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I’ll let you in on three little secrets…

First of all, as an architect, I am well aware of the fact that, for some of my peers, gardens are mere appendices. It’s one of the reasons why, in the past decade or so, we got used to throw-in a tree (or a proto-forest) into any “image synthesis” just for contextual purposes, while in fact focusing on parking lots and construction permits. Our nonchalance stems from our virtual abandonment of “cathedral thinking”: we only seem to care about the immediate gratification afforded by what can be built within months. Let the future beautify itself! Even a bona fide “landscape architect” will admit that whatever grows faster is better for the client. After all, a tree is just a tree – simply uttering the word will conjure up the correct botanical image in one’s head, right? There are no interpretations when it comes to a sapling – they all look the same, don’t they? And since we can render them multiplied, they are all the same, correct?

I’ll share another trade secret with you: for most contemporary photographers, gardens are pure catnip. This is not thanks to their geometry or scented color(s), but because they can be converted into Insta-clickbaits. It’s the slaying of obscurity committed by compulsive repetition: we can deliver one tree after the other cloaked in just a couple of filters, and our daily feed is done – and then you know what a garden is, right? And how organic is to trap that seemingly perfect lowlight and those nondegradable symmetries within a frame– they all reflect your very soul, don’t they? And let’s not even start talking about potential wedding setups… some of you click on those ones a little to often, correct?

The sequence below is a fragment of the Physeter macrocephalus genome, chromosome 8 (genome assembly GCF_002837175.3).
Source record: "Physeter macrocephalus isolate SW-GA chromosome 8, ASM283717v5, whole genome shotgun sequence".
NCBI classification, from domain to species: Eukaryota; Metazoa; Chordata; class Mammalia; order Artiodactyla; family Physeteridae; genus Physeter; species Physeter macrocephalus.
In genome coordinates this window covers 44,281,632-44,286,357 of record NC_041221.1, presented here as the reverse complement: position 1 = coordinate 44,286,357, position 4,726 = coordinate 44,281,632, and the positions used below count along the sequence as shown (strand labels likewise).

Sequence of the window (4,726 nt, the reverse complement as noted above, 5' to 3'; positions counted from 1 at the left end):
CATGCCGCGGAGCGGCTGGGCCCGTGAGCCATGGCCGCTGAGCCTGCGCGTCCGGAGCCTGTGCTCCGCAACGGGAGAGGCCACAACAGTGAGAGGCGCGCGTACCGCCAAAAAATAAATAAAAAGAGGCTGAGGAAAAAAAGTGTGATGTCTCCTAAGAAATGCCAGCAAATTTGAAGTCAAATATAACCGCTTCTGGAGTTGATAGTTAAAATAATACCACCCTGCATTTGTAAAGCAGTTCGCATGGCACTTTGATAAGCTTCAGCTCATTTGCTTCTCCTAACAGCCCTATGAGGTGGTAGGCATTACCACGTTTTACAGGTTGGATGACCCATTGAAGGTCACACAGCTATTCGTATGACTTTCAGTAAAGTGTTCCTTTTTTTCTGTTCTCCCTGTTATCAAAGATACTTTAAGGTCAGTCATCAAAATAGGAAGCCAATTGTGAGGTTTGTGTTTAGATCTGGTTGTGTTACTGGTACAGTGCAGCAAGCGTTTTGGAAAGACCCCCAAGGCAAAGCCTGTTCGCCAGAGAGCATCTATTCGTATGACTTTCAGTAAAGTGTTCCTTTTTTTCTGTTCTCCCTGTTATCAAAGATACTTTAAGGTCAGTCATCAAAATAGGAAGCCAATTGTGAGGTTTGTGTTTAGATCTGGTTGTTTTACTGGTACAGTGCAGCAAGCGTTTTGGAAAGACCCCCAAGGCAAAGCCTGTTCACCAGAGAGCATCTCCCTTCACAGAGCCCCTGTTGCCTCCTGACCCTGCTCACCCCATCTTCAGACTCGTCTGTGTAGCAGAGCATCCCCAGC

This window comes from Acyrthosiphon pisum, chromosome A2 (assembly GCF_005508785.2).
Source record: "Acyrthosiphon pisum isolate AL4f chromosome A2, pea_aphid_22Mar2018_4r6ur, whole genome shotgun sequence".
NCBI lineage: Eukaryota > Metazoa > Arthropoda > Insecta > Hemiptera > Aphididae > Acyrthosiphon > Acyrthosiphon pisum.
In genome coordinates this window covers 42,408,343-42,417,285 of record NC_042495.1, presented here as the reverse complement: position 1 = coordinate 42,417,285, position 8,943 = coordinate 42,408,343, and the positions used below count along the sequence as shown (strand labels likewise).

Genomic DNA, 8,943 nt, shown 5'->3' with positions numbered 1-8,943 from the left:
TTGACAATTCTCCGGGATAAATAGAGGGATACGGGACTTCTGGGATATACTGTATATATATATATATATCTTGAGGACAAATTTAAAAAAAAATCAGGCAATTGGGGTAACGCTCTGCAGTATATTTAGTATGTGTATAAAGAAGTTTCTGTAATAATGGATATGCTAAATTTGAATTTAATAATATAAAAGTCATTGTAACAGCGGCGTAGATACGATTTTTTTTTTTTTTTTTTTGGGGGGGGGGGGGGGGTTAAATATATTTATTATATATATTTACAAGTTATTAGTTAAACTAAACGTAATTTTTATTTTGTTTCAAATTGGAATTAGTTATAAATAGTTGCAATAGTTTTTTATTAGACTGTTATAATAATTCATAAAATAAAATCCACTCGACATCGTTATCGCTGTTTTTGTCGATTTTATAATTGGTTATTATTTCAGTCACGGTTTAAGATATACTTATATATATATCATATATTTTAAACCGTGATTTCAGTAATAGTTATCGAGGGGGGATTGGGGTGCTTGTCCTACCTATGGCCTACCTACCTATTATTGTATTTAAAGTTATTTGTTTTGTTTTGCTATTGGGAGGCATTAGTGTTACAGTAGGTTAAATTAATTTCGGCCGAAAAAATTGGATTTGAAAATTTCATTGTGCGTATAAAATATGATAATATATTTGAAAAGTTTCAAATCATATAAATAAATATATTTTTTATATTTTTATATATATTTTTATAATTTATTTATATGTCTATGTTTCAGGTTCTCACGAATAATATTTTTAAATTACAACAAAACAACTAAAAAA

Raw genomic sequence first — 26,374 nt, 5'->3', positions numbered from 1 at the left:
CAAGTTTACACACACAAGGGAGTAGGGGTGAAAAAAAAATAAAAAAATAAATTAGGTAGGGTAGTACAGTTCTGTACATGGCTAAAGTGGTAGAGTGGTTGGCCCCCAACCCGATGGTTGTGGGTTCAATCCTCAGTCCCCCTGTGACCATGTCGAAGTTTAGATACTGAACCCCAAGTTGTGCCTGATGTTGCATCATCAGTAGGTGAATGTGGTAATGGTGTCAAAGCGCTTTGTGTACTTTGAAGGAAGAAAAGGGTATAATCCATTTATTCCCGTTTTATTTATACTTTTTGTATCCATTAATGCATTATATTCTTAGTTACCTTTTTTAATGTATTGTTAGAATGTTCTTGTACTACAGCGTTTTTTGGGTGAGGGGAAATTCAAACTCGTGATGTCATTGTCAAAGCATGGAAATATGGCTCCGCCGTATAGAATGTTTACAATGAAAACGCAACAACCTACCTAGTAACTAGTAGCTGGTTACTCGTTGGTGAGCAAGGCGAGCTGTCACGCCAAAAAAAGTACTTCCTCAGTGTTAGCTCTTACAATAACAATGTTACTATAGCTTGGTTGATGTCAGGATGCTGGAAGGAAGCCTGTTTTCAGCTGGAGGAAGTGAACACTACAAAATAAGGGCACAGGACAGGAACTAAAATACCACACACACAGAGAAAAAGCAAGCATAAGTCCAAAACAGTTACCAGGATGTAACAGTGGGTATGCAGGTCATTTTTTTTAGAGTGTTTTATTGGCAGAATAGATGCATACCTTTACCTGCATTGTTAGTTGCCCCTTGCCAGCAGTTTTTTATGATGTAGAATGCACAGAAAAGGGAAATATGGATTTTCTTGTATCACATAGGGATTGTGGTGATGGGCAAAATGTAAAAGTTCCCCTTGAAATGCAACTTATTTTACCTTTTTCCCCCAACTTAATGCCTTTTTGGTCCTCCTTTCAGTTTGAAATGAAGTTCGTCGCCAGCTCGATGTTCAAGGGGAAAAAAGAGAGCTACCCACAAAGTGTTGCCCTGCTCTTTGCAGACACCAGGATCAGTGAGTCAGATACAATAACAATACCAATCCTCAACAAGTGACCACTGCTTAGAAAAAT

There is a final secret that I want you to embrace. It’s about my B&W trees and waterfalls, enclosed in a garden that counterclocks all of the above. Well, most of the above. It rests upon a tradition that transcends centuries of spiritual quests [shall we start with King Solomon, “Song of Songs” (4:12)?] and architectural hankerings [when Carlo Scarpa comes to my mind]. It caters to cravings for meticulous luxury: you are safe, you are in balance, you are in love – and the safety, the balance and the love are not as seasonal as either the foliage or your forbearance. It isn’t about what you recognize. It’s only about what you beautify. Hence, no open skies, so don’t hunt for those… It is, for others have built it before I did, Hortus Conclusus.

…and a question.

What happens when some people can see different things in ordinary images and what happens further more, when the author deliberately present an image that should have different interpretations? The Hortus Conclusus project is one of these examples, a project that defines somehow things that I see and love in a world beyond imaginary, in a world of my dreams. My enclosed garden hides itself in a sensitive approach to the world of imaginary, when some forms can determine different interpretation, generating unique images, from birds to fairy dragons… after all a way of interpreting and recomposing a certain image or detail. Beyond medieval representations and holistic interpretations, Hortus Conclusus or the Secret Garden remains a conceptual reference, a metaphor of the heavenly paradise, a Garden of Eden, maybe like the one from Bosch painting, yet meant to be discovered. And yes, you’ll also see flying witches and fairy dragons… but maybe, you’ll see even more.

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Genesis | 2014

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